South Korea Implements New Reserve Requirements for Crypto Exchanges to Enhance Oversight


South Korea Implements New Reserve Requirements for Crypto Exchanges to Enhance Oversight

Reserve Requirement for South Korean Crypto Exchanges

Starting from September, cryptocurrency exchanges in South Korea will be mandated to maintain a minimum reserve of 3 billion won ($2.3 million) in their bank accounts. This move is in response to the country's Financial Services Commission (FSC) aiming to bolster supervision over the local cryptocurrency market and curb money laundering and illicit activities. The Korea Federation of Banks (KFB) is introducing these guidelines, which are applicable to exchanges with "real-name" bank accounts tied to user identities.

Guidelines for Virtual Asset Real-Name Account Operation

The newly published Virtual Asset Real-Name Account Operation Guidelines by the Korea Federation of Banks specify that exchanges must hold reserves equivalent to either 30% of their daily average deposits or 3 billion won, depending on which amount is larger. However, if 30% of the daily average deposit surpasses 20 billion won, only up to 20 billion won can be reserved. This requirement intends to ensure that exchanges have ample funds to cover potential losses or liabilities.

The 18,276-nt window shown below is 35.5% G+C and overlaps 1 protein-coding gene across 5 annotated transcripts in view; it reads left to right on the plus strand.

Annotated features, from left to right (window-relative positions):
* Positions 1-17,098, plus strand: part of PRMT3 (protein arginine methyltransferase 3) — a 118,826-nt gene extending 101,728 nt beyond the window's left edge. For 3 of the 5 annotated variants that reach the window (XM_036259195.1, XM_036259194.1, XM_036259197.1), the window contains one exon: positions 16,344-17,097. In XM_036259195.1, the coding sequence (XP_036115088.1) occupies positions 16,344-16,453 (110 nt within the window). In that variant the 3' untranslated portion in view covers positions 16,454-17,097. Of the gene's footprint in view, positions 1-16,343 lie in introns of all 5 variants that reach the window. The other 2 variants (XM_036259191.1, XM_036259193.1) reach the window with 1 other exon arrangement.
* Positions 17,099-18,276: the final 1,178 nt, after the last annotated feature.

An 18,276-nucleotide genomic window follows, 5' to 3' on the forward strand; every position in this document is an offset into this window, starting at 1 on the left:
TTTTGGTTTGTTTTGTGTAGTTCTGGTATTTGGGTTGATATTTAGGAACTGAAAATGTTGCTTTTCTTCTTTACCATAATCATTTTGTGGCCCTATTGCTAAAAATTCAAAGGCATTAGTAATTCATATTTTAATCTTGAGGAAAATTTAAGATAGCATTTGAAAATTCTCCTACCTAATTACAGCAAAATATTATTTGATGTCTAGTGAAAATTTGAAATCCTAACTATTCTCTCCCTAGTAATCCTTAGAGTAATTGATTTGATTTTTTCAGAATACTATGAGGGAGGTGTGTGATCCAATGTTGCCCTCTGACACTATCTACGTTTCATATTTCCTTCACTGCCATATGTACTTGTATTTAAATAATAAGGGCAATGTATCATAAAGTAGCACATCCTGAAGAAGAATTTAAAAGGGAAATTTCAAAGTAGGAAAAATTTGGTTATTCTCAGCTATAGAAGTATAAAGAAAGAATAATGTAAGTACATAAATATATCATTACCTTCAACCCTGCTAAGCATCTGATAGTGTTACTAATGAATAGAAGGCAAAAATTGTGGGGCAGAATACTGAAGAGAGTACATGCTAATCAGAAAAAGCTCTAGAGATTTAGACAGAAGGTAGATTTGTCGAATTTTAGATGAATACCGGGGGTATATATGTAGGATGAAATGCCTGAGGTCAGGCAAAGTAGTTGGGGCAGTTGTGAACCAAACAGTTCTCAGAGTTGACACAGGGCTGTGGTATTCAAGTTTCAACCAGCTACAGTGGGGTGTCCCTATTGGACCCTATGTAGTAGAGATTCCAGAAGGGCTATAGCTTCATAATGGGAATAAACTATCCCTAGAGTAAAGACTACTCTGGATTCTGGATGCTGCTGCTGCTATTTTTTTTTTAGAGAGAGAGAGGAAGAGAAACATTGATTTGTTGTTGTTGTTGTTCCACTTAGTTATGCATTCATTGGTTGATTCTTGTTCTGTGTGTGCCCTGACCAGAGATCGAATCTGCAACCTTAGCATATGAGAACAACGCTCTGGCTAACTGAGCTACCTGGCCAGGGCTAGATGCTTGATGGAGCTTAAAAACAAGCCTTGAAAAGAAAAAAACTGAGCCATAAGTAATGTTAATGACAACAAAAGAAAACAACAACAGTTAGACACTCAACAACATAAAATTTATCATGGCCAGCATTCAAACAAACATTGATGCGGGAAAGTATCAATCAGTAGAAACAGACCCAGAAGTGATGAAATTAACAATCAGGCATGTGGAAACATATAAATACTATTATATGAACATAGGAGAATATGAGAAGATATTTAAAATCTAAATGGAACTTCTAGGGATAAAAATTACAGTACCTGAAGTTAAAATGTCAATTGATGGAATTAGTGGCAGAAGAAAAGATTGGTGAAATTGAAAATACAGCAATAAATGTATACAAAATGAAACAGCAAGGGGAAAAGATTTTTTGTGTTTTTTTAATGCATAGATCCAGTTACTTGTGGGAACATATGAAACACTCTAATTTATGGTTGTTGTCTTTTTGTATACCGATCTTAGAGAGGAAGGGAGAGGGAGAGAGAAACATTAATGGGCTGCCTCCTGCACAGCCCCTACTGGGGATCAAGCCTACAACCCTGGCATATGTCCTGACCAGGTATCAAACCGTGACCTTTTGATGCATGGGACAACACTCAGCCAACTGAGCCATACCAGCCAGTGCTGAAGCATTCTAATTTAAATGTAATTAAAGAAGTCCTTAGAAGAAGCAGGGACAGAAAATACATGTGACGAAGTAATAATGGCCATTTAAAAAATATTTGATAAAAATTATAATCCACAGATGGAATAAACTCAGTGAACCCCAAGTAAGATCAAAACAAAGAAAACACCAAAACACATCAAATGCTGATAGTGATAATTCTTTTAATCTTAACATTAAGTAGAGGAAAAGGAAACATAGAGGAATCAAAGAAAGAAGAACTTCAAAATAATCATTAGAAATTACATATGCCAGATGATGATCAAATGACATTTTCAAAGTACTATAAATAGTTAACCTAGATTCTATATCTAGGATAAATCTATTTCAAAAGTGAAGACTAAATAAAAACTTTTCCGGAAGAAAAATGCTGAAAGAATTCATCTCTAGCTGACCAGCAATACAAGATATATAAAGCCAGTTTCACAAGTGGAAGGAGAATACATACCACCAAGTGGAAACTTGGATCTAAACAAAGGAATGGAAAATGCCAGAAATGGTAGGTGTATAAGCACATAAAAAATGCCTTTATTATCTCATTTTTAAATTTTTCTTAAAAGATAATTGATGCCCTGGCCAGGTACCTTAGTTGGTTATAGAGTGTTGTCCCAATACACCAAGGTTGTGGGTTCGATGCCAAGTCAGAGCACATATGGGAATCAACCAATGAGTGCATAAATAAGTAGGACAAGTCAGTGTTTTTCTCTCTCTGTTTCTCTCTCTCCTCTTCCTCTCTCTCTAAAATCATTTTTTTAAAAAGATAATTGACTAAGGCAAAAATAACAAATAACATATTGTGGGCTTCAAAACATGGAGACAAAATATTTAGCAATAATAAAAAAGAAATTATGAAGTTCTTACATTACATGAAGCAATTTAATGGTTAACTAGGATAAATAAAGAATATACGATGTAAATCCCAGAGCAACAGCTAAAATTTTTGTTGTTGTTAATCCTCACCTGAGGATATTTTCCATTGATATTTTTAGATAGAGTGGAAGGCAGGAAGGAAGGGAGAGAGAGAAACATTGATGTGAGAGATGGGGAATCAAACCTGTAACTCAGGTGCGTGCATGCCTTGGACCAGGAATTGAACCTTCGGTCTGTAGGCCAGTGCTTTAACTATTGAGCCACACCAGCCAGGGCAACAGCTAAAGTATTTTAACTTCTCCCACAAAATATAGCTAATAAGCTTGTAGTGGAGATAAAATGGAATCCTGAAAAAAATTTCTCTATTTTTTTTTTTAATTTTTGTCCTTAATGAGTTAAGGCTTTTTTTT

Several other standards, including Know Your Customer (KYC) procedures and additional authentication for fund transfers, have been outlined in the operating guidelines. However, while these standards are set to be implemented from January 2024, the 'reservation accumulation' requirement has been fast-tracked for early implementation.

Mixed Reactions and Implications

The introduction of these new regulations has sparked varying responses within South Korea's cryptocurrency industry. Larger exchanges like Upbit have embraced the move as a stride towards heightened transparency and stability in the sector. Nevertheless, smaller exchanges may face financial strain due to the reserve requirement.

It's essential to note that this reserve requirement exclusively pertains to South Korean cryptocurrency exchanges. However, considering the nation's substantial role in the global cryptocurrency market, these regulations could potentially carry broader implications for the industry. The Financial Services Commission will continue to vigilantly monitor the cryptocurrency landscape and implement further measures as deemed necessary.

Post a Comment

Post a Comment (0)
Cryptohopper Market Making (Google Ads)

#buttons=(Accept !) #days=(20)

Our website uses cookies to enhance your experience. Learn More
Accept !
To Top